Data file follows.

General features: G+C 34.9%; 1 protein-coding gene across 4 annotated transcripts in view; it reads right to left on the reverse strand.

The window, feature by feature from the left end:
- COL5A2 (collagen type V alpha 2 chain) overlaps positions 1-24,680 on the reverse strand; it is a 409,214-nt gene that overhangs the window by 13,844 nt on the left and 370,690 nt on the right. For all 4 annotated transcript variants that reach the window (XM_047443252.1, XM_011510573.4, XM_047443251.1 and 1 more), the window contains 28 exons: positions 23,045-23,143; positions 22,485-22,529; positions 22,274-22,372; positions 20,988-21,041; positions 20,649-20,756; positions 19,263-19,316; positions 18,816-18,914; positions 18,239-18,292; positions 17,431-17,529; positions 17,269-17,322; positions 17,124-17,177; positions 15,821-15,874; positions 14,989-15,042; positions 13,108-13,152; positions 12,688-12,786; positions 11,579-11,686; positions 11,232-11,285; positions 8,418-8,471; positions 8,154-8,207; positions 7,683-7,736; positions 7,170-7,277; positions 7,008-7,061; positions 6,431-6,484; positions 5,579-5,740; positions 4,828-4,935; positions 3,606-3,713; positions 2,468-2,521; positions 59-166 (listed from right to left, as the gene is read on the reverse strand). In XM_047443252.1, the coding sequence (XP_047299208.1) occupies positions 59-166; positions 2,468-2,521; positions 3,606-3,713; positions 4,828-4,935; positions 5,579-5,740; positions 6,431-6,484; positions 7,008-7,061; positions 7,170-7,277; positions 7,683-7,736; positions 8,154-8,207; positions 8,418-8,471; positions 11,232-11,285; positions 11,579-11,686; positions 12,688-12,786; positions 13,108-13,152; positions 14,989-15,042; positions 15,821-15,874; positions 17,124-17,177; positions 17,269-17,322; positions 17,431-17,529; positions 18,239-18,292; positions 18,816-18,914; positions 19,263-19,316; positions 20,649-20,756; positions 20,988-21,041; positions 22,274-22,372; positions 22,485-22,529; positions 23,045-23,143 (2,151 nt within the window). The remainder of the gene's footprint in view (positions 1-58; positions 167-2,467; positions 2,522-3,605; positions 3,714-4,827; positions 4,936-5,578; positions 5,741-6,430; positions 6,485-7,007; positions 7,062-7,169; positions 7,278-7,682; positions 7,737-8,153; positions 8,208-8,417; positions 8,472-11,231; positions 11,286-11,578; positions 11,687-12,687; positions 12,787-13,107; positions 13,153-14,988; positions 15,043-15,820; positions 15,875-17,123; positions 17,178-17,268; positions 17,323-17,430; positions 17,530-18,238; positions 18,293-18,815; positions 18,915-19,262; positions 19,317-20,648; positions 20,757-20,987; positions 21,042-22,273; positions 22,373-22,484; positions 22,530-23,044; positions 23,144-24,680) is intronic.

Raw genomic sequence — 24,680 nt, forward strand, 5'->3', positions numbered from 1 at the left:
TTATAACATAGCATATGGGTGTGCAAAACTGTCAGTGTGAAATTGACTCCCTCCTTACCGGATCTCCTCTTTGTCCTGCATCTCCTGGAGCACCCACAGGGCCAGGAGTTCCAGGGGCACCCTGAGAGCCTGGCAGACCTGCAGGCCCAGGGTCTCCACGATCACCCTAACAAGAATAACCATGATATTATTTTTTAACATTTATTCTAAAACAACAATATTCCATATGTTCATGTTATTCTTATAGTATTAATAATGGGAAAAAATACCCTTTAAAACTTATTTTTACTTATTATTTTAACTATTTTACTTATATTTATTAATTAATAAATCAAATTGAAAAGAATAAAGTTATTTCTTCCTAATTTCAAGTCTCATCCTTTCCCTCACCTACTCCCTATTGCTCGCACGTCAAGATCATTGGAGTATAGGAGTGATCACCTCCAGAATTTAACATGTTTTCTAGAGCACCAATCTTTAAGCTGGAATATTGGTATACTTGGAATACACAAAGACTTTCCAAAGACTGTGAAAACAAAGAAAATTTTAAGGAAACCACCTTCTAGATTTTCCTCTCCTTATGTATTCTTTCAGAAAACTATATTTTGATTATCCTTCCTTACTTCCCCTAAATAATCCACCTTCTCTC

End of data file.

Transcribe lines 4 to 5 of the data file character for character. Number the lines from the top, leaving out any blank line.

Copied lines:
Raw genomic sequence — 24,680 nt, forward strand, 5'->3', positions numbered from 1 at the left:
TTATAACATAGCATATGGGTGTGCAAAACTGTCAGTGTGAAATTGACTCCCTCCTTACCGGATCTCCTCTTTGTCCTGCATCTCCTGGAGCACCCACAGGGCCAGGAGTTCCAGGGGCACCCTGAGAGCCTGGCAGACCTGCAGGCCCAGGGTCTCCACGATCACCCTAACAAGAATAACCATGATATTATTTTTTAACATTTATTCTAAAACAACAATATTCCATATGTTCATGTTATTCTTATAGTATTAATAATGGGAAAAAATACCCTTTAAAACTTATTTTTACTTATTATTTTAACTATTTTACTTATATTTATTAATTAATAAATCAAATTGAAAAGAATAAAGTTATTTCTTCCTAATTTCAAGTCTCATCCTTTCCCTCACCTACTCCCTATTGCTCGCACGTCAAGATCATTGGAGTATAGGAGTGATCACCTCCAGAATTTAACATGTTTTCTAGAGCACCAATCTTTAAGCTGGAATATTGGTATACTTGGAATACACAAAGACTTTCCAAAGACTGTGAAAACAAAGAAAATTTTAAGGAAACCACCTTCTAGATTTTCCTCTCCTTATGTATTCTTTCAGAAAACTATATTTTGATTATCCTTCCTTACTTCCCCTAAATAATCCACCTTCTCTC